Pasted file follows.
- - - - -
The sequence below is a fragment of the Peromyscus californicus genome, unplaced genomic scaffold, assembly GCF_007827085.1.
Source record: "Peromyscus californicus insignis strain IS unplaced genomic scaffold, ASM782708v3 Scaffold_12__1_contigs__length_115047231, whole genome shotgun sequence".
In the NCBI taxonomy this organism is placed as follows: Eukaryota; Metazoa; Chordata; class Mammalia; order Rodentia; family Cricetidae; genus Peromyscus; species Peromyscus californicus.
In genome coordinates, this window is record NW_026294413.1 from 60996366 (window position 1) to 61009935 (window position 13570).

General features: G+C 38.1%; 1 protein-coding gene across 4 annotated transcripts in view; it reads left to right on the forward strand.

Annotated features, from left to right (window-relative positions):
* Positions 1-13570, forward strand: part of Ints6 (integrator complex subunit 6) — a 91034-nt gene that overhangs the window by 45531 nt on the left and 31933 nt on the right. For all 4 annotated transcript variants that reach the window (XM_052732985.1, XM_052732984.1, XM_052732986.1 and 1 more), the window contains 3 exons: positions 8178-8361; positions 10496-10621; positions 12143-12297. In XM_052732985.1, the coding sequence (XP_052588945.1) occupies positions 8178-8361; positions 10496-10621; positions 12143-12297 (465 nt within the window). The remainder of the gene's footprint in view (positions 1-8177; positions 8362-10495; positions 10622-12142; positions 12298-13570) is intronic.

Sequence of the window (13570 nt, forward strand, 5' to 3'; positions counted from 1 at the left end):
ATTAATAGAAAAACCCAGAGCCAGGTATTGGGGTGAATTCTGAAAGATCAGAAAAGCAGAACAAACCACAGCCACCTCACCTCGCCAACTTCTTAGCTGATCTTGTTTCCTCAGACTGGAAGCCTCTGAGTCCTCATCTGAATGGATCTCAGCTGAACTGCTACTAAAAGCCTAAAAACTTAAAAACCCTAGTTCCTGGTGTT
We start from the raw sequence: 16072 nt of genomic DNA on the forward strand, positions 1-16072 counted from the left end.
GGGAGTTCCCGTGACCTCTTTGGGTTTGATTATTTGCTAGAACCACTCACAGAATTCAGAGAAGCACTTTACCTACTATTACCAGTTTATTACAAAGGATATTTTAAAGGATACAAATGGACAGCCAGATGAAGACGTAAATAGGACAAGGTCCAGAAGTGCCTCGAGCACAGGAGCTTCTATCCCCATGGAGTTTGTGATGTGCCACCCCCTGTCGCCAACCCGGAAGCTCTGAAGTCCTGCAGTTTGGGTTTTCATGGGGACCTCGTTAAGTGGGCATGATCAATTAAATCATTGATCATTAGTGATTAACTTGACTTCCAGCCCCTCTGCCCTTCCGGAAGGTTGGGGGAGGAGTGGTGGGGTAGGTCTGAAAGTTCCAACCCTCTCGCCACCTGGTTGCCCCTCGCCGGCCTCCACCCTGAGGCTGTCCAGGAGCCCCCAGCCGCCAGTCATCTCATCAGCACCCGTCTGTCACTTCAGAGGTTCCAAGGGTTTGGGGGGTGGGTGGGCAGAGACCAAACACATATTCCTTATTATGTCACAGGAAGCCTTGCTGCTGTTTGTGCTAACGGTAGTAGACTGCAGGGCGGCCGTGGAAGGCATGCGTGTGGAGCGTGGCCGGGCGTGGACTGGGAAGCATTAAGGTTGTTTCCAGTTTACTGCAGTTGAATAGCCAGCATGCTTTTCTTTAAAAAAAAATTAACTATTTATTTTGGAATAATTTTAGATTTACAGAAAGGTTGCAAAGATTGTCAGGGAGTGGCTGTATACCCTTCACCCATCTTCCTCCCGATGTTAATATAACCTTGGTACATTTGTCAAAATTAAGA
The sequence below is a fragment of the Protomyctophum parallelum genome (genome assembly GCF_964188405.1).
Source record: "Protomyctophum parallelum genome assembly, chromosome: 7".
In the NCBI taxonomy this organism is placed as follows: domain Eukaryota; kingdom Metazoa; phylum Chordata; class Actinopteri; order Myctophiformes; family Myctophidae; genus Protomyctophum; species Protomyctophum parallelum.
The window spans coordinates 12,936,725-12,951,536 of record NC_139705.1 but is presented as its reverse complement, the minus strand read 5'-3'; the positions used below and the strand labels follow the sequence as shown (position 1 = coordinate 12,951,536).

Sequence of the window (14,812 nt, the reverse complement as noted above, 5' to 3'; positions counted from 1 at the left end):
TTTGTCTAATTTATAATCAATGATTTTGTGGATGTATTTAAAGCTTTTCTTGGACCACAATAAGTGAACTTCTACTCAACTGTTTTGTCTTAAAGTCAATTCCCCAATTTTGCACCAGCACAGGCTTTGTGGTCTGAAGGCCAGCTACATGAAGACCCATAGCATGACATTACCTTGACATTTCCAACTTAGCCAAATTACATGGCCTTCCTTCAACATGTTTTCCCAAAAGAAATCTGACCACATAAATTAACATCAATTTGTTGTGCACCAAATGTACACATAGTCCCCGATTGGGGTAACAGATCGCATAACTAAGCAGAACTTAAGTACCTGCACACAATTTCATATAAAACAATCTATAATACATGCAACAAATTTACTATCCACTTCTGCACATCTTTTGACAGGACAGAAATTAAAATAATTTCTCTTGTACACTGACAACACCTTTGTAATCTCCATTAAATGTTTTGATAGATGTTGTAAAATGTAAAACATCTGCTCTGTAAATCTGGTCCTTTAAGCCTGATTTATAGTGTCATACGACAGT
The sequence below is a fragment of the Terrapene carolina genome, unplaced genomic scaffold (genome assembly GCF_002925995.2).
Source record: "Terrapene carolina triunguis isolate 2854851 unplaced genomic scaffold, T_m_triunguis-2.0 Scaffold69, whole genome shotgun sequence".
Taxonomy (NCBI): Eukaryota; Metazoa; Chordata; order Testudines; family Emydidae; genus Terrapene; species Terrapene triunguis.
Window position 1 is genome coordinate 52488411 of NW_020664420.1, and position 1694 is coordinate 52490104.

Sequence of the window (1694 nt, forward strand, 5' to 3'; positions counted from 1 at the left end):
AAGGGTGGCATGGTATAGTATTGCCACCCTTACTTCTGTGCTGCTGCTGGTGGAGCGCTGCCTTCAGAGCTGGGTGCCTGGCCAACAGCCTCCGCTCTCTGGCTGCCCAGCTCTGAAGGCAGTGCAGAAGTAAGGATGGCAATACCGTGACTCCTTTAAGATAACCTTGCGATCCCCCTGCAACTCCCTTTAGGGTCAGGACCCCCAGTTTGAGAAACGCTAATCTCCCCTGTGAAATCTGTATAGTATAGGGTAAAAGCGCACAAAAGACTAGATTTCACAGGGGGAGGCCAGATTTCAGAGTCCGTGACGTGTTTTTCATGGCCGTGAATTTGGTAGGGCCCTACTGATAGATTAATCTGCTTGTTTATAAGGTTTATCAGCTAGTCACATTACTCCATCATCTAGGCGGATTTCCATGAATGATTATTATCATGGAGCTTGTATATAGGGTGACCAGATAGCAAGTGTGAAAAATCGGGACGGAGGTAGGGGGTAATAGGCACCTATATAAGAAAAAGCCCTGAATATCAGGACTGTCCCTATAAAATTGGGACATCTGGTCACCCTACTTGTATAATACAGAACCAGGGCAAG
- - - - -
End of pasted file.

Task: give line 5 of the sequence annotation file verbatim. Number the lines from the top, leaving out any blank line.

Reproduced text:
General features: G+C 38.1%; 1 protein-coding gene across 4 annotated transcripts in view; it reads left to right on the forward strand.